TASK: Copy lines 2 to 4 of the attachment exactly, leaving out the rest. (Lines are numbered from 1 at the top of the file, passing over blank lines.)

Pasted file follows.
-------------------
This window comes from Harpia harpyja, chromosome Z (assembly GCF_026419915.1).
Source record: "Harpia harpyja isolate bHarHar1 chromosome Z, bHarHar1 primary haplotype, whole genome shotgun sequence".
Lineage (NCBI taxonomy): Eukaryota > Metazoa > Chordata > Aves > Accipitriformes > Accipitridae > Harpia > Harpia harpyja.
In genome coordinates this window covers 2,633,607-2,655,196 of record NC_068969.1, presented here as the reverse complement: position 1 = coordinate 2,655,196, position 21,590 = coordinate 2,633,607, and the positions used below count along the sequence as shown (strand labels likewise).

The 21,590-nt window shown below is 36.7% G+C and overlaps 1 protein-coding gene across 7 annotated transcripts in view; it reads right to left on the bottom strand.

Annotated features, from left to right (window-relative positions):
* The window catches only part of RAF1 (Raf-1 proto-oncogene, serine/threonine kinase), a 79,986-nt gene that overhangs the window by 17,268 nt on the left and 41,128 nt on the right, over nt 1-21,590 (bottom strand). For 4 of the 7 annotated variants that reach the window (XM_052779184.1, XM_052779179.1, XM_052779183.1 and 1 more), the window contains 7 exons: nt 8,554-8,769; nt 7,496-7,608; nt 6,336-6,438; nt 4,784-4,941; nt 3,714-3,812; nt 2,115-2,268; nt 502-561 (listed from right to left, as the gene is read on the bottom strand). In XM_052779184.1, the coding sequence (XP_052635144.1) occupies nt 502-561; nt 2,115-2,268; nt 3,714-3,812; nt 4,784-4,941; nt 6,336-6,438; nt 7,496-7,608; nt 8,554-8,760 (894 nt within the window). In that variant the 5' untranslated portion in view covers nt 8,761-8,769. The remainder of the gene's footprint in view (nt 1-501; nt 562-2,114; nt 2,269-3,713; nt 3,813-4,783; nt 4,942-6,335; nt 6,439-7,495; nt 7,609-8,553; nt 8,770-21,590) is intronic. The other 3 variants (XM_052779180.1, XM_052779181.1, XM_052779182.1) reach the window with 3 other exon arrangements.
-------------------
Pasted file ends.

Source record: "Harpia harpyja isolate bHarHar1 chromosome Z, bHarHar1 primary haplotype, whole genome shotgun sequence".
Lineage (NCBI taxonomy): Eukaryota > Metazoa > Chordata > Aves > Accipitriformes > Accipitridae > Harpia > Harpia harpyja.
In genome coordinates this window covers 2,633,607-2,655,196 of record NC_068969.1, presented here as the reverse complement: position 1 = coordinate 2,655,196, position 21,590 = coordinate 2,633,607, and the positions used below count along the sequence as shown (strand labels likewise).